President Trump and Jared Kushner have actually made some progress towards achieving a Mideast peace agreement between Israel and the PLO. The progress mainly consists of shifting the entire context around. I still ultimately doubt it will be successful as long as The PLO/Fatah and Hamas are involved, but just doing that much is significant achievement..and it may just actually yield some results.
If you’ve been following the latest developments in the Mideast peace process, you know that Jared Kushner just met again yesterday with the Palestinian Authority’s leader Mahmoud Abbas. Unlike their last meeting, when Kushner insisted that the PA had to give up inciting and financing terrorist attacks on Israel, this one didn’t end in a shouting match between them.
Abbas and the other PA functionaries made polite noises this time.
“We highly appreciate President Trump’s efforts to strike a historical peace deal, a statement he repeated more than one time during our meetings in Washington, Riyadh and Bethlehem,” Abbas said at the start of his meeting with Kushner, according to the PA’s official Wafa news agency.
“We know that this delegation is working for peace, and we are working with it to achieve what President Trump has called a peace deal. We know that things are difficult and complicated, but there is nothing impossible with good efforts,” he added.
Well, except for this. The Palestinians, as they wish to be called are very frustrated by one thing.
When it comes to the peace process, they’re used to being catered to, and being offered what they demand while giving little or nothing in return as concessions. They’re also used to it being a fait accompli, an established fact that there is going to be a two state solution that gives them all or most of Judea and Samaria with their capitol in Jerusalem.
The Trump administration has backed away from guaranteeing that no matter what, an important shift in the context.
“We have clearly emphasized to the Americans the importance of having a public statement that has a commitment to the two-state solution,” Ashraf Khatib, a spokesman for the negotiation affairs department of the Palestine Liberation Organization (PLO), told the Washington Post on Friday. “There hasn’t been any.”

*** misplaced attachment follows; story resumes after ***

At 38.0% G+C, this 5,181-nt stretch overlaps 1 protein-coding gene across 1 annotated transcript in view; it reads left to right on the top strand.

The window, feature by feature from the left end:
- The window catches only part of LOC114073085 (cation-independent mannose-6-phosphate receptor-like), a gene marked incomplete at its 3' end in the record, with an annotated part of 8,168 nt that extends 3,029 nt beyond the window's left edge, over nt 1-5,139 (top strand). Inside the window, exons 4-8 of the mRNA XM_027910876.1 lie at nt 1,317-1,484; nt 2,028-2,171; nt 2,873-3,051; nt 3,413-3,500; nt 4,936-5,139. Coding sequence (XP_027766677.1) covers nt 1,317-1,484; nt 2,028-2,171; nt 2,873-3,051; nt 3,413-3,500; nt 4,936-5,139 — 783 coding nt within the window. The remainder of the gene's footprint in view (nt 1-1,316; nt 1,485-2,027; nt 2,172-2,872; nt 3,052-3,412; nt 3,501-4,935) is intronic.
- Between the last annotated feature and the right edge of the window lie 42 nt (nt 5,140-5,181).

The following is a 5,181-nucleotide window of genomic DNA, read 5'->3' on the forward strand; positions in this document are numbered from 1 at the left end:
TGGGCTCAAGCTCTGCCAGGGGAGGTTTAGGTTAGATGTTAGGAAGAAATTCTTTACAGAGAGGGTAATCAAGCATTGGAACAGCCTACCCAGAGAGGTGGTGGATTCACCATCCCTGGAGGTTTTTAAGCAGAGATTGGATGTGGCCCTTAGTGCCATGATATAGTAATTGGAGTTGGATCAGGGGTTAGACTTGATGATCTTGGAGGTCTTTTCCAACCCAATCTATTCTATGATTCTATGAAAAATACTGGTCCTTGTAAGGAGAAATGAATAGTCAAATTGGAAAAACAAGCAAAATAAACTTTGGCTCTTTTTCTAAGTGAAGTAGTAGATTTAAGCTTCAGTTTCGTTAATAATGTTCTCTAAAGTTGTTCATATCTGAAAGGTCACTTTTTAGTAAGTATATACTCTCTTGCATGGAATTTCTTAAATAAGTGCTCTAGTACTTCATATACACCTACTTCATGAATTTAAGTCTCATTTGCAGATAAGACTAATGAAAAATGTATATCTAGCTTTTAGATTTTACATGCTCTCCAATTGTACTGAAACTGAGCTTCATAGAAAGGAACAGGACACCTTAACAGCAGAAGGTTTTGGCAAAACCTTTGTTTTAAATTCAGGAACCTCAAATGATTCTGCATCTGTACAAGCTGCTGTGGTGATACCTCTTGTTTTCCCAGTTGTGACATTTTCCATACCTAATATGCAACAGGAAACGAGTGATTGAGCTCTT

Nor will there be for now, as State Department Spokeswoman Heather Nauert explained earlier this week. The always unworkable two state solution has been sidelined for now and won’t be automatically put back on the table without significant concessions by the PLO. Or as Ms. Nauert politely put it, “Committing to a two-state solution would “bias” the outcome of a peace agreement between Israel and the PA.”
“We want to work toward a peace that both sides can agree to and that both sides find sustainable. We believe that both parties should be able to find a workable solution that works for both of them.”
“We are not going to state what the outcome has to be. It has to be workable to both sides. And I think, really, that’s the best view as to not really bias one side over the other, to make sure that they can work through it. It’s been many, many decades, as you well know, that the parties have not been able to come to any kind of good agreement and sustainable solution to this. So we leave it up to them to be able to work that through.”
Or to put it more bluntly, President Trump isn’t going to make Israel ‘negotiate’ with a loaded gun to its head and a preconceived outcome.
For perhaps the first time in the history of the Mideast peace process, the PLO is being told that if they want a state, they’re going to have to convince the Israelis to go along with it. That’s going to mean significant concessions. And even then, it might not mean statehood. it might just end up being an autonomous enclave.
This is a major change. Obstruction and stonewalling by Abbas and company is not going to work any longer. They will have to deal to get what they want.
At a time when the only Arab leader who seems to have any time for ‘Palestine’ is Jordan’s King Abdullah and most of the Sunni states are far more concerned with putting together a coalition against Iran that will of necessity include Israel, Mahmoud Abbas and ‘Palestine’ aren’t even attracting rhetoric, let alone cash. The Arab states have slashed the aid they were giving the PA by 50%, and bi-partisan legislation is already moving forward in the US to severely limit aid to the PA because of their financing of terrorism.
Will being squeezed and marginalized give the Palestinians an incentive to actually bargain in good faith for once and come up with a reasonable proposal for Israel to mull over? I’d say no, but I’d be happy to be pleasantly surprised.
As President trump once said, the biggest asset in making a deal is the willingness to walk away. Applied to the Mideast peace process, it just might work.
Rob Miller writes for Joshuapundit. His articles have appeared in The Jerusalem Post, The Washington Examiner, American Thinker, The Los Angeles Times, The Atlanta Journal-Constitution, The San Francisco Chronicle, Real Clear Politics, The Times Of Israel, Breitbart.Com and other publications.
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